Taking Stock

Do you know how to make a great stock?  You should.

Stock is really one of the more basic building blocks in cooking.  There are plenty of varieties—chicken, veal, beef, vegetable, etc—and all are equally simple to make.  The flavor is usually built in layers from browning the base (chicken, beef, veal, or root vegetables), adding bones (if a meat-based stock), greens, more root vegetables, and aromatics.  Cover all this with water, bring to a boil, and then simmer for a few hours.  Easy, right?

Stocks are one of those things that you should always have on hand.  I know it’s easy to go to the store and buy a can or Tetra-Pak of “chicken broth” or “beef broth,” but you shouldn’t.  Here’s why: NaCl.  Salt.  Even the low-sodium versions have up to 60 percent of your daily intake of sodium in them.  They also have chemicals, preservatives, and artificial flavors.  There is one exception, however.  When I’m in a pinch, I use Nature’s Promise Organic Chicken Culinary Stock.  It also comes in beef and vegetable.  Check the ingredients… you can pronounce everything in there.  It’s well worth the premium you pay for it.

When I’m not in a rush, I prefer to make my own.  It’s surprisingly easy.  In fact, I have a batch of chicken stock simmering on the stove at this very moment.  While there’s no real “recipe,” it’s pretty straight-forward to throw together.  You’ll need the following:

One whole chicken, cut into parts, backbone reserved
2 unpeeled onions, quartered
2 carrots, halved lengthwise and roughly chopped
4 stalks celery, chopped roughly
2 turnips, quartered
2 parsnips, halved lengthwise and roughly chopped
2 leeks, rinsed and trimmed, halved lengthwise
several sprigs of marjoram and thyme
salt and pepper to taste

The chicken stock is easy, and if you use whole chickens a lot, you can save up the backbones in the freezer until you need to make stock again.  In that case, just substitute 3-4 backbones for most of the chicken parts (you should still throw in a couple of legs and wings).  You want to season the chicken parts generously with salt and pepper, then heat about 2 tbsp. of oil in a large stockpot over medium-high heat until shimmering.  Place the chicken parts skin-side down into the hot oil and cook for 6-7 minutes to brown the skin well and render some fat out.  You may need to do this in batches.  You’ll notice a brown crust forming on the bottom of the pan, this is what you’re after—it’s concentrated flavor.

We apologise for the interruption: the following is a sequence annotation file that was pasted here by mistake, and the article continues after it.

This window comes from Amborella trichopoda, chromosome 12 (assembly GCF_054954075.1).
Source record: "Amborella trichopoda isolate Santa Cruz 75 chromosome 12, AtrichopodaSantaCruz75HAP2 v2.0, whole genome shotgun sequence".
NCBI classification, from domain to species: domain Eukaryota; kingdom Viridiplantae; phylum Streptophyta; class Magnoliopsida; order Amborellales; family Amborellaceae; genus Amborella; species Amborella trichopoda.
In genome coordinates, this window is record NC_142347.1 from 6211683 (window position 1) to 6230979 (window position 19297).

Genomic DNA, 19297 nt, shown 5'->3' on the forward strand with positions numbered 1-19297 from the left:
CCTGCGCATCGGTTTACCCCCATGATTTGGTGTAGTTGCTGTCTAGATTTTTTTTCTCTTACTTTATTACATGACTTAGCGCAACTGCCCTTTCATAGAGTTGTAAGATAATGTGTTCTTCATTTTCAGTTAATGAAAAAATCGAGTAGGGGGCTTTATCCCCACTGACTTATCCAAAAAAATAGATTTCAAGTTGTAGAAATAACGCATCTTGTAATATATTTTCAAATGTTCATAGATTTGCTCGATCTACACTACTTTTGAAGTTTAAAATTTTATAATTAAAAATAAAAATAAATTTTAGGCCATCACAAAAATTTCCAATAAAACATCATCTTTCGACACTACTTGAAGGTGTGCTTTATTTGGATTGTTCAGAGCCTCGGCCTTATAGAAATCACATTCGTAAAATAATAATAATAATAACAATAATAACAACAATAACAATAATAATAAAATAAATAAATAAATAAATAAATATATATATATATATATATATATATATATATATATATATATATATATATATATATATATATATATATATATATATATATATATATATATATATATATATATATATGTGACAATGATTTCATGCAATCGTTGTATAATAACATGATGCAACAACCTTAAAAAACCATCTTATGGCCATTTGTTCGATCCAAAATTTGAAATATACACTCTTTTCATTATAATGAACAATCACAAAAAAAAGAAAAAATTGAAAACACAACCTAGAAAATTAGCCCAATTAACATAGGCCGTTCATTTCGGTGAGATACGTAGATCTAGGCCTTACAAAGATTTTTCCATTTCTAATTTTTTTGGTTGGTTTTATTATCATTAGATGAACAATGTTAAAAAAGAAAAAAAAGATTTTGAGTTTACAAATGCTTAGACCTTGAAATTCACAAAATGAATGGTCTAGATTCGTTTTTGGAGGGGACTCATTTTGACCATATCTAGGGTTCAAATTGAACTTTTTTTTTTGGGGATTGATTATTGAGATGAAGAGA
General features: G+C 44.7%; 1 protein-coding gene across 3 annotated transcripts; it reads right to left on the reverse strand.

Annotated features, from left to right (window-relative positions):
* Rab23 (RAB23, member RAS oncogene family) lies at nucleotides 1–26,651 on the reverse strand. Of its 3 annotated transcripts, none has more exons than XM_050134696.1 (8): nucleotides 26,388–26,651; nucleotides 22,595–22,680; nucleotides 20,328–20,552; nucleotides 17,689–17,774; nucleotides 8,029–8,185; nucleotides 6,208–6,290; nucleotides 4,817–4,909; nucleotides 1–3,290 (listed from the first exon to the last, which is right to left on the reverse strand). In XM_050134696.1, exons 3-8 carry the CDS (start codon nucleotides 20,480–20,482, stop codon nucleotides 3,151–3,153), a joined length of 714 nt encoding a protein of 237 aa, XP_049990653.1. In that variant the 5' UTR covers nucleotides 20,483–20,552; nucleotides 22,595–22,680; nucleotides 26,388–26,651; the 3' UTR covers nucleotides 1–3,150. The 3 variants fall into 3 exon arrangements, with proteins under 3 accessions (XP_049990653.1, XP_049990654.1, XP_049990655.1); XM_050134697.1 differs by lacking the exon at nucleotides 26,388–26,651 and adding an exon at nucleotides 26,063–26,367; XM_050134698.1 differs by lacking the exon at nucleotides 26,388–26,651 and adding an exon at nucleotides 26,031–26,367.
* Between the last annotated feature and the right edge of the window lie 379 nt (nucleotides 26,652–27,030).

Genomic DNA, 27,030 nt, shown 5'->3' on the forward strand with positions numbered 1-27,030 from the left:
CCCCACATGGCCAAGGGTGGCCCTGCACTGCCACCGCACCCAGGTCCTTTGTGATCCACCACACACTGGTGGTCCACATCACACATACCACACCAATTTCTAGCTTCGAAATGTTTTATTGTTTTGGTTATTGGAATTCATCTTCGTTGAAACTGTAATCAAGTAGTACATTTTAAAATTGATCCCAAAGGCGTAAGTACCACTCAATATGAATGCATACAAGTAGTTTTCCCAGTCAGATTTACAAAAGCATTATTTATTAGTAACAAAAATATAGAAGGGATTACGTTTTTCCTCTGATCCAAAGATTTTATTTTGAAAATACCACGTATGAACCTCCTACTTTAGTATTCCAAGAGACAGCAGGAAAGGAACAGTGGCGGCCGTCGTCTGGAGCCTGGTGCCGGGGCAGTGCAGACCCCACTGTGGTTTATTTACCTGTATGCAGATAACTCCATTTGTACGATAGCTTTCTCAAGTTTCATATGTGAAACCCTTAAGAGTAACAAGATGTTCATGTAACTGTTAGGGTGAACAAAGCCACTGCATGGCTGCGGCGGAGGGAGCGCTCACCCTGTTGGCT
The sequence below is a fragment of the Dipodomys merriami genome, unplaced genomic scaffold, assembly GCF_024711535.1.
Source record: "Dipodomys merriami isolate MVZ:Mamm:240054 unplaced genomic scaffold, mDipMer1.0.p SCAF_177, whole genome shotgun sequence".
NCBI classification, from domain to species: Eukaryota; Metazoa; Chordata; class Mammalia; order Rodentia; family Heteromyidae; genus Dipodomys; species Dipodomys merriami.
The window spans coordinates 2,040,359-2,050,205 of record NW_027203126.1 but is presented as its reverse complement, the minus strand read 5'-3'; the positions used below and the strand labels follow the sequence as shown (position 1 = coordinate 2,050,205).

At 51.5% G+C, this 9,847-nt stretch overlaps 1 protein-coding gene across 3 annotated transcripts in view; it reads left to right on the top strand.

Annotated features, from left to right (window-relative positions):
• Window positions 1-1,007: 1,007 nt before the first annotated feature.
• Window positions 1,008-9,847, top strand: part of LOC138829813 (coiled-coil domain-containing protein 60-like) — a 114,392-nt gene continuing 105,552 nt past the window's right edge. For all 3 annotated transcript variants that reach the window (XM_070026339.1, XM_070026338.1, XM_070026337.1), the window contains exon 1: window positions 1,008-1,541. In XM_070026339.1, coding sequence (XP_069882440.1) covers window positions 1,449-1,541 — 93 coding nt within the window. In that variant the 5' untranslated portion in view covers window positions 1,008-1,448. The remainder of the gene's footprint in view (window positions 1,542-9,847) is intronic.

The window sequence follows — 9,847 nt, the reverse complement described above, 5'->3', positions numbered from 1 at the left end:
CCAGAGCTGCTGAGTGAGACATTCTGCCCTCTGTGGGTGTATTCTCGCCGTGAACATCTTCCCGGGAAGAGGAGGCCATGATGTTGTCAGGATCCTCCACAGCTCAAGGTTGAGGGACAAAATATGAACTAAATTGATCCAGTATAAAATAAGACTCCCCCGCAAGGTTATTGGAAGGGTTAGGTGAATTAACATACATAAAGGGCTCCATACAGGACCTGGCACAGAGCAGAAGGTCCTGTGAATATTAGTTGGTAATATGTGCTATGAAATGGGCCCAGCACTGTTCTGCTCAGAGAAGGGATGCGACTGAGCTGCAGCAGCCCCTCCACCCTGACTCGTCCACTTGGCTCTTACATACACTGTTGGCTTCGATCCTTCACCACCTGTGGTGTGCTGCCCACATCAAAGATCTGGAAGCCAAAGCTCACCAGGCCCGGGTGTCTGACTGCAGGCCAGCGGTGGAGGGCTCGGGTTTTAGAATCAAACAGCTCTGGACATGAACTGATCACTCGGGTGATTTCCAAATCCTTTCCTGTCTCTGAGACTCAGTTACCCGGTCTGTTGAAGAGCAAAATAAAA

Once you’ve browned off all the chicken parts, you’ll add all of the vegetables at once, then just cover everything with water.  Add your aromatics, bring to a boil, then reduce heat and simmer for at least 2-3 hours and up to 5 hours.  At about the 2-hour mark, taste the stock and adjust seasonings as needed.  I find that you need a lot less salt than you think.  Usually the initial seasoning of the chicken plus one or two teaspoons is enough for my palate.  Your mileage may vary.

After you’ve hit your sweet-spot flavor-wise, line a large colander with cheesecloth, and strain the stock into another large stockpot.  Remove the chicken parts and place on a baking sheet to cool.  Press the remaining solids to extract all the liquid from them, and then chill the stock in the fridge until all the fat has solidified and risen to the top.  Scoop off fat and discard.  What you’re left with is 100% natural, homemade stock.  You can portion this out in ice cube trays, small plastic containers, or even zipper bags and freeze until you’re ready to use it.

Beef and veal stocks are easily adapted from this recipe.  You’ll need some cheap cuts of either meat (shank, chuck, and round work) as well as some bones.  The most desirable bones are called “knuckles,” as they have a high cartilage content and really help in the development of gelatin (the gelatin gives you that luxurious mouth-feel that a good pho has).  Most supermarkets sell soup bones, but if not, just ask your butcher.  The bones should be roasted at 400 degrees for about 30 minutes.  You can drizzle a little oil over them if you wish, but it’s not necessary.  You’ll want to season and brown the meat as in the chicken stock recipe, then add the bones, veggies, and water and simmer for several hours (5-6).

Yes, homemade stock is time-consuming, but so little of that time is actually active time.  Really, the end results are worth it.  Once you start making your stock you’ll (almost) never go back to store-bought.

~ by Dave on December 10, 2012.

2 Responses to “Taking Stock”

  1. […] 1 pint good vegetable or chicken stock […]

  2. […] 1 pint good vegetable or chicken stock […]

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